On the one hand, she may have been surprised that you spoke Japanese (and 敬語 no less), on the other hand 「お待たせ致しました」 is 謙譲語 which isn't really proper in that situation (they are serving you, so they should use humble speech; you should be polite (distal) but plain). Like many asians, the Japanese will often feign surprise or confusion at faux pas of any variety (so as not to cause insult, as laughing or questioning might). I think it's much nicer than the way we Americans go about things, though it can take a while to separate actual surprise/confusion from politeness.

In case you don't remember me, we met at PSU during Bart's FOSS/GSoC class. Congrats on going to Japan. It's great fun there.
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solair
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Time:2009-05-20 11:40 am (UTC)
Hi Wren! Either I remember you or I'm mixing you up with somebody else. Either way I've just had a good time catching up on your LiveJournal posts. :-) (Hooray for fellow fans of Haskell, Japanese, and principled analysis rather than pure statistics!)

Thanks for the explanation! Despite studying plain, distal, humble, honorific, etc., I've never felt comfortable that I understood when to use each one. So お待たせしました would have been better?

I've been trying to assemble a phrase to ask "How should I eat this?" because at lunch I wasn't sure what's expected when eating ramen, and at dinner my meal had a bowl of something that looked like it might have been a sauce, but turned out to be soup instead. Perhaps you can help me out? My attempt at dinner was pathetic; I strung これは and 食べる and どう together with some jumbled connecting words and eventually got the point across.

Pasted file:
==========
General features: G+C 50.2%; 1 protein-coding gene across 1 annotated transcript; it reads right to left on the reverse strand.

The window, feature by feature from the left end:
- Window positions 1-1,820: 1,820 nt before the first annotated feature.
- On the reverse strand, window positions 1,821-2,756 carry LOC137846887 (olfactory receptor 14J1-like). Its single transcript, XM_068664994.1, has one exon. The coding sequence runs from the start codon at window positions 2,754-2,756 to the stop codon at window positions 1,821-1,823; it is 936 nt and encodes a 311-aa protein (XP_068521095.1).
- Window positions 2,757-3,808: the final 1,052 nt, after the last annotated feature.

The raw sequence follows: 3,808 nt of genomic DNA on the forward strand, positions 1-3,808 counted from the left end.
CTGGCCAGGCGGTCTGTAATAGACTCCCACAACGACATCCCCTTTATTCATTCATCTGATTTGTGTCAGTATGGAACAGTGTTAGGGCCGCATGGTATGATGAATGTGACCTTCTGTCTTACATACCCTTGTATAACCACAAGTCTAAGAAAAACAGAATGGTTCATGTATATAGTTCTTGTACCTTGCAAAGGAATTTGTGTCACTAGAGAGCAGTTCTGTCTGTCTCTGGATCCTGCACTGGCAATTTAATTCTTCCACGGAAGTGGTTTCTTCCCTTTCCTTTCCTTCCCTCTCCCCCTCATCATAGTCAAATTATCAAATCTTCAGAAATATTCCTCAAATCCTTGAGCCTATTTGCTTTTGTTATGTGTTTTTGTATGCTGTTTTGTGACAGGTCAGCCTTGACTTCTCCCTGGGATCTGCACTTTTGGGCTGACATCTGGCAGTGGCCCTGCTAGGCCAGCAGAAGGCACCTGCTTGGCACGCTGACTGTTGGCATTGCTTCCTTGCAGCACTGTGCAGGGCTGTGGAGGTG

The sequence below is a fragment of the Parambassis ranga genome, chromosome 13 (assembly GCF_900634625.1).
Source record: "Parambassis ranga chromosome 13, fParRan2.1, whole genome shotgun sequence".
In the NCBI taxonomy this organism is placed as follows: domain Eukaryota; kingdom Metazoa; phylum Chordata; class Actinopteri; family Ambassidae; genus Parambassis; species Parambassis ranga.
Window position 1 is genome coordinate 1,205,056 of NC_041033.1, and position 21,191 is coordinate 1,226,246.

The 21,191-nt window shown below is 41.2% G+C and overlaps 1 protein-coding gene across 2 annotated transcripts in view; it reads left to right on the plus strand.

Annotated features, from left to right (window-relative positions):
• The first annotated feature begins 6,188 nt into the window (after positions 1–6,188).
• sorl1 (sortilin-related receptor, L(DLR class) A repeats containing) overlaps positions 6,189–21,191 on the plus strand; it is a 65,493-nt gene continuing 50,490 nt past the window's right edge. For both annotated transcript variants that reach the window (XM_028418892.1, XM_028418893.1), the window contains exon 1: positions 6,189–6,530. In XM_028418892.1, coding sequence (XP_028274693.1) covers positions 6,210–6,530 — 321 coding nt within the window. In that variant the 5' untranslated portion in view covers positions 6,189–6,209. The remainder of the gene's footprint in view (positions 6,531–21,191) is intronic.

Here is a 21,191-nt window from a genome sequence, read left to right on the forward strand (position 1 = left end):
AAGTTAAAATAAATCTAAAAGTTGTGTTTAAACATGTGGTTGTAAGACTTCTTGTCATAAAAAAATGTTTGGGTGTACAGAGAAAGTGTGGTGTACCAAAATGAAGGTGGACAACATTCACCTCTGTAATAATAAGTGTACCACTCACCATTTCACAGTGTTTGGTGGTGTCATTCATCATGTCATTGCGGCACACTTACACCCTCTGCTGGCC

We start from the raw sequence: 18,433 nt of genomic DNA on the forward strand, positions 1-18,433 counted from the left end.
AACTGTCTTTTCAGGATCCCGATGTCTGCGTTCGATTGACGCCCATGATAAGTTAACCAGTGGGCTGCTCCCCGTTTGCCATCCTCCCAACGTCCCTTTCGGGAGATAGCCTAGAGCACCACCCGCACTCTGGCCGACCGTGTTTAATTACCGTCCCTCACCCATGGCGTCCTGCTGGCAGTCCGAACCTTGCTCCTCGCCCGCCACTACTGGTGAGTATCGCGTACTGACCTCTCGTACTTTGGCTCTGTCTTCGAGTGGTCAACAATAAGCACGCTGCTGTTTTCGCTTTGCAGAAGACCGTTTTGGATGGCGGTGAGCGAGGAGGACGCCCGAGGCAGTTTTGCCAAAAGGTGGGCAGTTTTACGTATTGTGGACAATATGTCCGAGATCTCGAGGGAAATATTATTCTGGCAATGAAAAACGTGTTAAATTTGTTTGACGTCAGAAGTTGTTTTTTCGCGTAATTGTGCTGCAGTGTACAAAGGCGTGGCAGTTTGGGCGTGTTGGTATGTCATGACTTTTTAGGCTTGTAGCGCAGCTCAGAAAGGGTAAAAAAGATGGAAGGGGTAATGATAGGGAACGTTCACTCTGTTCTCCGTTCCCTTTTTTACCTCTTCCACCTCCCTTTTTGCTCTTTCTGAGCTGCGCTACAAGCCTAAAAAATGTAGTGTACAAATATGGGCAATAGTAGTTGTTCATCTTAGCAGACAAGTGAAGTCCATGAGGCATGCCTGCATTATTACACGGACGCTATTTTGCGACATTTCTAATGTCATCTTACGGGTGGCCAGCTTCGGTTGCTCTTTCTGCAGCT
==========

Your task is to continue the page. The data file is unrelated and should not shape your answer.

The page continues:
I'd also like to know how to ask for recommendations or suggestions, except that I need to quit asking the concierge for recommendations as they keep directing me to the 4000 yen and up kind of places instead of the 1000 yen or less kinds. Fortunately I had lots of time to explore today and got two meals at roughly $7 each.
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winterkoninkje
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Time:2009-05-20 07:11 pm (UTC)
It's probably me :) Tall guy; I was using Perl for the web development framework. I didn't know of Haskell at the time, but your 802.11 project intrigued me (and Mark Jones' FP class clinched it). I see Bart is also a big fan of Haskell these days.

Re Japanese politeness, there are actually two different axes (and a collection of details):

The easy one is distal vs direct, which is ~ます/~ました vs ~る/~った (and ~つ/~った, ~く/~いた, etc). The difference here is about how far or how close/familiar you are to someone. With strangers or when being generally polite you'd use the distal. With friends you'd use direct. With friends who aren't quite friends yet, you'd waffle back and forth based on their reactions. (Contrary to popular suspicion, you can combine the direct with the 敬語 below, but this is uncommon (for obvious reasons) and tends to only be done by women (for unfortunate reasons).) In the direct style there's also a distinction between rough vs soft, which has some correlation with masculine vs feminine speech.